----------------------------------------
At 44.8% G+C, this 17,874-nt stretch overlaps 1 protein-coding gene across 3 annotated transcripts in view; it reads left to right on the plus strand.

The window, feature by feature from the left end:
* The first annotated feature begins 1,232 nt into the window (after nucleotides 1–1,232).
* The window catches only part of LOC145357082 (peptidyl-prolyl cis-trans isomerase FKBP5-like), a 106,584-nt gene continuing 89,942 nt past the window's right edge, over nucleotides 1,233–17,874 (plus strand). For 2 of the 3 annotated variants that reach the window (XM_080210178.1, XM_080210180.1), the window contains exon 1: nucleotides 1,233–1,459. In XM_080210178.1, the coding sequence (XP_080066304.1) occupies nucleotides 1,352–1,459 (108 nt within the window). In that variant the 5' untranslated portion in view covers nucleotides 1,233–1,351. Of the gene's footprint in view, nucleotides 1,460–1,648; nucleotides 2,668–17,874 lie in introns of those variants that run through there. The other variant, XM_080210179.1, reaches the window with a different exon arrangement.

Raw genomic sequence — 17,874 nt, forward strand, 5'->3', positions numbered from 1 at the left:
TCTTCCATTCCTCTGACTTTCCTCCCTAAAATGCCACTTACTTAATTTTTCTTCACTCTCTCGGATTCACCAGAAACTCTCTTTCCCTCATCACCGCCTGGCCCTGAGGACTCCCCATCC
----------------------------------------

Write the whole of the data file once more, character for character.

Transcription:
At 44.8% G+C, this 17,874-nt stretch overlaps 1 protein-coding gene across 3 annotated transcripts in view; it reads left to right on the plus strand.

The window, feature by feature from the left end:
* The first annotated feature begins 1,232 nt into the window (after nucleotides 1–1,232).
* The window catches only part of LOC145357082 (peptidyl-prolyl cis-trans isomerase FKBP5-like), a 106,584-nt gene continuing 89,942 nt past the window's right edge, over nucleotides 1,233–17,874 (plus strand). For 2 of the 3 annotated variants that reach the window (XM_080210178.1, XM_080210180.1), the window contains exon 1: nucleotides 1,233–1,459. In XM_080210178.1, the coding sequence (XP_080066304.1) occupies nucleotides 1,352–1,459 (108 nt within the window). In that variant the 5' untranslated portion in view covers nucleotides 1,233–1,351. Of the gene's footprint in view, nucleotides 1,460–1,648; nucleotides 2,668–17,874 lie in introns of those variants that run through there. The other variant, XM_080210179.1, reaches the window with a different exon arrangement.

Raw genomic sequence — 17,874 nt, forward strand, 5'->3', positions numbered from 1 at the left:
TCTTCCATTCCTCTGACTTTCCTCCCTAAAATGCCACTTACTTAATTTTTCTTCACTCTCTCGGATTCACCAGAAACTCTCTTTCCCTCATCACCGCCTGGCCCTGAGGACTCCCCATCC